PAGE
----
Lung cancer is one of the most common cancers worldwide, and is the leading cause of death from cancer in the United States (1). With the recent advances in screening, diagnosis, and treatment of this disease, guidelines are constantly being reviewed to provide the best in detection and therapy. Currently, the new TNM classification for lung cancer is being proposed by the International Association for the Study of Lung Cancer (IASLC), and the 8th edition of TNM staging system is expected to be released in 2016. The changes that are expected to occur to the T descriptors in lung cancer staging were presented in the July issue of the Journal of Thoracic Oncology by Ramón Rami-Porta et al. (2) in “The IASLC lung cancer staging project: proposals for the revisions of the T descriptors in the forthcoming eighth edition of the TNM classification for lung cancer”. The proposed revisions of the N and M descriptors have also been accepted to publish this year in the Journal of Thoracic Oncology (3,4).
The 7th edition of TNM classification, which is of current use, was released in January 2010. It grouped tumor sizes into 4 categories T1 (a and b), T2, and T3, compared to only 2 groups in the previous one. This classification was praised for the large databases that were available for review, and for the changes it brought to the T and M staging system. Despite the advances this classification offered, it had several limitations, including diversity and origins of the database, as it did not have adequate worldwide representation, and was collected in the 90s, during an era when more advanced imaging such as PET scan was not available. In addition, despite the scale of the database not all descriptors could be validated (5).
Prompted by those limitations, in the article of Rami-Porta et al. mentioned above (2), a new database collected from 1999 to 2010 was used for the T descriptors of the new edition. This database included 77,156 evaluable patients: 70,967 with non-small cell lung cancer and 33,115 had either a clinical or a pathological classification as well as sufficient T information. A careful analysis of survival and prognosis based on the T descriptors demonstrated a clear downward shift in survival with each centimeter increase in tumor size, suggesting a new T staging system with more subsets that differ in size by 1 cm is needed. The authors thus proposed the following revision: the cutoff between T1 and T2 remains at 3 cm, but T1 will include subclasses T1a (≤1 cm), T1b (>1 to ≤2 cm), and T1c (>2 to ≤3 cm). T2 will include T2a (>3 to ≤4 cm) and T2b (>4 to ≤5 cm). T3 will go from 5 to 7 cm, as there was no difference found in survival at the 6 cm cutoff. Finally T4 will have tumors >7 cm. This data-driven revision shows that, as previously thought, the larger the tumor is, the worse the prognosis. In addition to these size classifications, other important changes have been suggested based on the association between the prognosis and specific descriptors. For example, tumors involving the main bronchus have shown similar prognosis to the T2 subset, and will be classified as such, regardless of the distance to the carina. Previously, tumors closer than 2 cm from the carina were labeled T3. Conversely tumors invading the diaphragm will be labeled T4, rather than the current T3 as this was found to be a poor prognostic indicator. Either partial or total atelectasis, or pneumonitis caused by the tumor will go under T2, in comparison to total atelectasis being under T3 currently. Finally, mediastinal pleural invasion, which is an entity difficult to determine clinically, will no longer be a T subset.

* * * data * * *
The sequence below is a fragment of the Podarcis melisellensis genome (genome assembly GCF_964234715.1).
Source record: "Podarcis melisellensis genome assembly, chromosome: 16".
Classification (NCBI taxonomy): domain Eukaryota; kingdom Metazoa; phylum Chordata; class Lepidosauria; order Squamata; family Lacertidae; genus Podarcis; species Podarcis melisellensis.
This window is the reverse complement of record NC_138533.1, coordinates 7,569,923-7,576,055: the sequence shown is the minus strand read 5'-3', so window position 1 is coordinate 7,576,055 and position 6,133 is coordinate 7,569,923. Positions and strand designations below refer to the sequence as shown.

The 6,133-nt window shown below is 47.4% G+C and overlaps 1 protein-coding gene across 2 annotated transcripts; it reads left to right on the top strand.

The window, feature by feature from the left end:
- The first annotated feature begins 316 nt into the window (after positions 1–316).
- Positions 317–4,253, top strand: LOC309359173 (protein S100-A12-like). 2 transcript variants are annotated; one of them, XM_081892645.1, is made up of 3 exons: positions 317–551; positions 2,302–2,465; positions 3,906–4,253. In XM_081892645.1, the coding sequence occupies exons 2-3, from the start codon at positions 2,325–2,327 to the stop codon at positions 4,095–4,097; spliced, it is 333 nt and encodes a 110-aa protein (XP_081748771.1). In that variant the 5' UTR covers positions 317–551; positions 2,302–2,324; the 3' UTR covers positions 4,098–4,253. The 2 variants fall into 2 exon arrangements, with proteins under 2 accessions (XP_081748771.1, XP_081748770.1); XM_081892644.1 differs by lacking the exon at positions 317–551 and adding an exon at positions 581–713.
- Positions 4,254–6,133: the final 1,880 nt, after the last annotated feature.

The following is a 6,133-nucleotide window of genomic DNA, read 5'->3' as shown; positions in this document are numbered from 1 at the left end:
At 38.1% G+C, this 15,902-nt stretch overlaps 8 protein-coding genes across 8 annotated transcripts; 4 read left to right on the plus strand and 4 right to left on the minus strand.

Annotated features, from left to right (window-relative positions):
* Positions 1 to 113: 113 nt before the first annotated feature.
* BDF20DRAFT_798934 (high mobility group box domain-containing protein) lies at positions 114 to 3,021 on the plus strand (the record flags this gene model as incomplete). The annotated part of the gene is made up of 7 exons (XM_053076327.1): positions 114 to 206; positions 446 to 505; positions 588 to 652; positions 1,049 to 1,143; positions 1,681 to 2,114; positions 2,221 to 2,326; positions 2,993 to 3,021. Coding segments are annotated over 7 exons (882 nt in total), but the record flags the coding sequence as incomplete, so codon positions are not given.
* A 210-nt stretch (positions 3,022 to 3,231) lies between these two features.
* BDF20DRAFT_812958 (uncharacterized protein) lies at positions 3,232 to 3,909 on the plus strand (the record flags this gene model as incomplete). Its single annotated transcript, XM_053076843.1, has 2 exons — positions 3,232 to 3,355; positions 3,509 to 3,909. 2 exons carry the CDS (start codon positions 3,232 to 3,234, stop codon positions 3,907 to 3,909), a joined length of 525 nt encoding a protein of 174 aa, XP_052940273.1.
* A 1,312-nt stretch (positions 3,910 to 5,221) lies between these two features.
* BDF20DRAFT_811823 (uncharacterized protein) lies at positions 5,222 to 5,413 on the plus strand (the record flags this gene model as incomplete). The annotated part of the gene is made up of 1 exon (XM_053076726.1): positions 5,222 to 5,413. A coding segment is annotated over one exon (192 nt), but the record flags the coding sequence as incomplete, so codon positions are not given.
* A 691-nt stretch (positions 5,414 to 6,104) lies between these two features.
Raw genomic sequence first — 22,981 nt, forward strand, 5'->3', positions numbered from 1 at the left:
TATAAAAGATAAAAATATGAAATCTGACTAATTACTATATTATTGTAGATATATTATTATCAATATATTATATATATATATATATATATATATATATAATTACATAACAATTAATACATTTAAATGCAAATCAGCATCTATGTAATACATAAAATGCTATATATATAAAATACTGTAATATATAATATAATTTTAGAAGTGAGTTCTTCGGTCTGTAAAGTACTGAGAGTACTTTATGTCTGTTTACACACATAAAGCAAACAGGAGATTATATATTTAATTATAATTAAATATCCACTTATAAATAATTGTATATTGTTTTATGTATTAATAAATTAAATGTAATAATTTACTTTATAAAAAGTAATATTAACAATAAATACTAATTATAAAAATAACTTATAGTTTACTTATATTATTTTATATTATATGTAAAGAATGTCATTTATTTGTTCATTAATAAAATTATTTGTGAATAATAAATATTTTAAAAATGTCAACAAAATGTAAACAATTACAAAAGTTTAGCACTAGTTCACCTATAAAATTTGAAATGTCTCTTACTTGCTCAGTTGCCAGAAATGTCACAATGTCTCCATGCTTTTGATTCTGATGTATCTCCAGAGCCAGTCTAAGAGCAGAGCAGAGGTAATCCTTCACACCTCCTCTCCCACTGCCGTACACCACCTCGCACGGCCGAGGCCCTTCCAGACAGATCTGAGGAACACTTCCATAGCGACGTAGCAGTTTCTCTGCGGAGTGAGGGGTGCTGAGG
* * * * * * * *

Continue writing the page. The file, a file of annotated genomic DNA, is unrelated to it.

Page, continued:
Using the same approach but different databases, proposals for N and M revision were also accepted to publish in the Journal of Thoracic Oncology (3,4). Briefly, although current N descriptors adequately predict the prognosis, a more precise sub-classification of N1 into N1a (single station) and N1b (multiple stations); and N2 into N2a1 (single N2 station without N1 involvement), N2a2 (single N2 station with N1 involvement) and N2b (multiple N2 stations) were proposed (3). Regarding M descriptor, the current M1b was recommended to sub-classified into M1b (single distant metastatic lesion) and M1c (multiple distant metastatic lesions) due to better survival observed in patients with M1b than with M1c (4). All these proposed revisions including those of T descriptors will be incorporated into the 8th edition of TNM staging system.
These changes are important to better prognosticate patients, and will help in better determining patients that are eligible for surgery. However, despite these advances, the authors do note limitations. Specifically for the T descriptors in Rami-Porta et al.’s article, the database that was used did not always have all descriptor needed for analysis, e.g., the tumor size was always available, but not all characteristics of said sample was recorded. Further, the T3 and T4 subsets did have a smaller size, so some comparisons could not be made for these subsets, and as such were not reported. In addition, the database is largely taken from Asia, and as such is also not ideal worldwide representative of the disease and selection bias might exist. Finally, in the era of targeted therapy, since sensitizing mutations such as of EGFR and ALK significantly impact treatment response and outcome (6,7), it will be of great value to find a way to incorporate these findings into the purely anatomy based TNM classification. Nevertheless, we shall congratulate the achievement made by the authors and we are looking forward to the 8th edition of TNM classification to be published in 2016 and enacted in 2017.
Conflicts of Interest: The authors have no conflicts of interest to declare.
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